Home » News » Personality » Some Personality Traits of Hackers Resemble Autism
Some Personality Traits of Hackers Resemble Autism

Some Personality Traits of Hackers Resemble Autism

Online hacking costs the private and corporate sectors more than $575 billion annually. While security agencies seek out “ethical” hackers to help combat such attacks, little is known about the personality traits that lead people to pursue and excel at hacking.

New research shows that a characteristic called systemizing provides insight into what makes and motivates a hacker. Intriguingly, the personality traits are similar to many autistic behaviors and characteristics.

“We found a positive association between an individual’s drive to build and understand systems — called systemizing — and hacking skills and expertise,” said Dr. Elena Rusconi of the Division of Psychology at Abertay University in Dundee, U.K.

“In particular, we found that this drive is positively and specifically correlated with code-breaking performance.”

What is systemizing? Systemizing is the preference to apply systematic reasoning and abstract thought to things or experiences. It is theorized to exist on a continuum with a personality trait called empathizing, a preference for being agreeable and able to empathize with others. The preference for systemizing is frequently associated with autism or Asperger’s, a milder form of autism.

In the study, Rusconi’s group found that volunteer “ethical” hackers performed far above average on a series of code-breaking challenges designed to assess their systemizing skills.

According to a cognitive and behavioral survey, these hackers also self-reported characteristics that indicated a strong tendency towards systemizing.

Because of this preference for systemizing, Rusconi decided to also profile participants for other autistic-like behaviors and skills. Although none were actually autistic, hackers self-reported higher scores for attention to detail, another autism-like trait.

Researchers also found that stronger systemizing scores, but not attention to detail, correlated with more skillful code-breaking. In contrast, participants with higher attention to detail performed better on a detail-oriented task such as X-ray image screening.

These results give insight into the psychology and skill set that might predispose an individual towards a variety of security professions.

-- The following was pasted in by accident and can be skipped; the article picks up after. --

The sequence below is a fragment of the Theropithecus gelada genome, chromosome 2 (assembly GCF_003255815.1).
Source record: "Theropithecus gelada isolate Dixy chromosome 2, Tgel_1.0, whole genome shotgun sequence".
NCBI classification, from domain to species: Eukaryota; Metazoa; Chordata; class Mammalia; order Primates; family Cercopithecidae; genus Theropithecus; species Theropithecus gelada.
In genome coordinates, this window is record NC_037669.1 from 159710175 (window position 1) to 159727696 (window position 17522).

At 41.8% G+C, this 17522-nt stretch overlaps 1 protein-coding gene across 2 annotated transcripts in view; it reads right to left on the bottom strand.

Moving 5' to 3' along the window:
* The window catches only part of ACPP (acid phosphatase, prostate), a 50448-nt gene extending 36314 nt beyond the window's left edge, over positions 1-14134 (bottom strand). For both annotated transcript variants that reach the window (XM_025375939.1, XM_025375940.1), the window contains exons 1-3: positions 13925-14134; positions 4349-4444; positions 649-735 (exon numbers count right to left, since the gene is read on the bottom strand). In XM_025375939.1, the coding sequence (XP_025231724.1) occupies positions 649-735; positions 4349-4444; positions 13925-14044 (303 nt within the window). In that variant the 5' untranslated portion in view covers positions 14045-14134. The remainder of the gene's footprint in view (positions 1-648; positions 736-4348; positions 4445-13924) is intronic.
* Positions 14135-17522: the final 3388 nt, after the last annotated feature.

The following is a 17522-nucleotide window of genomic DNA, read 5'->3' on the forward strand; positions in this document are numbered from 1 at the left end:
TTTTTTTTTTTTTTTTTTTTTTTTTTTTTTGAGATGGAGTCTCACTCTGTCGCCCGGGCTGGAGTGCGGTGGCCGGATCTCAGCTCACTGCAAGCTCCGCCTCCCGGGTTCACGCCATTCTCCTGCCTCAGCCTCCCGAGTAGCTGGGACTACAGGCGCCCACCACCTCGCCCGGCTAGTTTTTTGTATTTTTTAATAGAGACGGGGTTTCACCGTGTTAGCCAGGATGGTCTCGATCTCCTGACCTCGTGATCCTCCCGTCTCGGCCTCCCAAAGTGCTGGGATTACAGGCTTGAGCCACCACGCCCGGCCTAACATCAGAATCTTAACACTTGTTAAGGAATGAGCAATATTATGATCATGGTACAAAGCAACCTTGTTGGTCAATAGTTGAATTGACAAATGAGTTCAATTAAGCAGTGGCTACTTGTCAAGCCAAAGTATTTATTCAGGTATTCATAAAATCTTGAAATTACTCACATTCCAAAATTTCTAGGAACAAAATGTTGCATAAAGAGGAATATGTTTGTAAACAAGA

Such information could be used to improve training programs, job candidate profiling, and predictions of job performance. Furthermore, the finding that some autism-associated skills can benefit security operations may open new employment opportunities to autistic individuals.

“We are finding evidence that the positive traits of autism can predict better performance in security tasks,” said Rusconi.

“This suggests a new way to inform personnel selection in security jobs and to improve the match between individual predispositions and job assignment.”

According to a National Autistic Society estimate, only 15 percent of autistic individuals have full-time employment, although many are both willing and able to work.

Although it remains to be seen how well autistic people would perform in similar studies, Rusconi’s findings call for further exploration of the potential benefits of security occupations for these individuals, as well as the conditions that would best help them succeed.

The research appears in the journal Frontiers in Human Neuroscience.

Source: Frontiers/EurekAlert

Some Personality Traits of Hackers Resemble Autism

Rick Nauert PhD

Rick Nauert, PhDDr. Rick Nauert has over 25 years experience in clinical, administrative and academic healthcare. He is currently an associate professor for Rocky Mountain University of Health Professionals doctoral program in health promotion and wellness. Dr. Nauert began his career as a clinical physical therapist and served as a regional manager for a publicly traded multidisciplinary rehabilitation agency for 12 years. He has masters degrees in health-fitness management and healthcare administration and a doctoral degree from The University of Texas at Austin focused on health care informatics, health administration, health education and health policy. His research efforts included the area of telehealth with a specialty in disease management.

APA Reference
Nauert PhD, R. (2016). Some Personality Traits of Hackers Resemble Autism. Psych Central. Retrieved on May 23, 2018, from https://psychcentral.com/news/2016/06/02/some-personality-traits-of-hackers-resemble-autism/104138.html

 

Scientifically Reviewed
Last updated: 2 Jun 2016
Last reviewed: By John M. Grohol, Psy.D. on 2 Jun 2016
Published on PsychCentral.com. All rights reserved.